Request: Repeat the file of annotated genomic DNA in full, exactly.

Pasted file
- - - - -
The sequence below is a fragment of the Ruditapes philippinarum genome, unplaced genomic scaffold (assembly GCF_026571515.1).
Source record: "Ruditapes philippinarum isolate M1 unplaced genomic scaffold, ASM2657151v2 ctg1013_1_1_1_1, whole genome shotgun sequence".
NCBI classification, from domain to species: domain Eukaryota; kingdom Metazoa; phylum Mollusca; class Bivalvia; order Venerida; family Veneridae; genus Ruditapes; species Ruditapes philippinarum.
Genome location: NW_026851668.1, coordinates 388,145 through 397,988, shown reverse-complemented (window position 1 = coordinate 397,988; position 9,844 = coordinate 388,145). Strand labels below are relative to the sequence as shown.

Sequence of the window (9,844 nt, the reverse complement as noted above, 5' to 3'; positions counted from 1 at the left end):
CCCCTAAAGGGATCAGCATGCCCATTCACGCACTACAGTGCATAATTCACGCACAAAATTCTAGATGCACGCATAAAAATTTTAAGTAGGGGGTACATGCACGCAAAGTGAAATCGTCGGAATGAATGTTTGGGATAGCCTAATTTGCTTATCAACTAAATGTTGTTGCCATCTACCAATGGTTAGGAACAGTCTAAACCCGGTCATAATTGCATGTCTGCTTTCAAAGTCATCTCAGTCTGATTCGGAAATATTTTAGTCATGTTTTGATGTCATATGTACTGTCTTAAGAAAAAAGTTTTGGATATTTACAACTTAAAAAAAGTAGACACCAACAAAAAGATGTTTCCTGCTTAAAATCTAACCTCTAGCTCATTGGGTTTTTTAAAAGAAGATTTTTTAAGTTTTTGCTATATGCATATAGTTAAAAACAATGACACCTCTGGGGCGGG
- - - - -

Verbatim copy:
The sequence below is a fragment of the Ruditapes philippinarum genome, unplaced genomic scaffold (assembly GCF_026571515.1).
Source record: "Ruditapes philippinarum isolate M1 unplaced genomic scaffold, ASM2657151v2 ctg1013_1_1_1_1, whole genome shotgun sequence".
NCBI classification, from domain to species: domain Eukaryota; kingdom Metazoa; phylum Mollusca; class Bivalvia; order Venerida; family Veneridae; genus Ruditapes; species Ruditapes philippinarum.
Genome location: NW_026851668.1, coordinates 388,145 through 397,988, shown reverse-complemented (window position 1 = coordinate 397,988; position 9,844 = coordinate 388,145). Strand labels below are relative to the sequence as shown.

Sequence of the window (9,844 nt, the reverse complement as noted above, 5' to 3'; positions counted from 1 at the left end):
CCCCTAAAGGGATCAGCATGCCCATTCACGCACTACAGTGCATAATTCACGCACAAAATTCTAGATGCACGCATAAAAATTTTAAGTAGGGGGTACATGCACGCAAAGTGAAATCGTCGGAATGAATGTTTGGGATAGCCTAATTTGCTTATCAACTAAATGTTGTTGCCATCTACCAATGGTTAGGAACAGTCTAAACCCGGTCATAATTGCATGTCTGCTTTCAAAGTCATCTCAGTCTGATTCGGAAATATTTTAGTCATGTTTTGATGTCATATGTACTGTCTTAAGAAAAAAGTTTTGGATATTTACAACTTAAAAAAAGTAGACACCAACAAAAAGATGTTTCCTGCTTAAAATCTAACCTCTAGCTCATTGGGTTTTTTAAAAGAAGATTTTTTAAGTTTTTGCTATATGCATATAGTTAAAAACAATGACACCTCTGGGGCGGG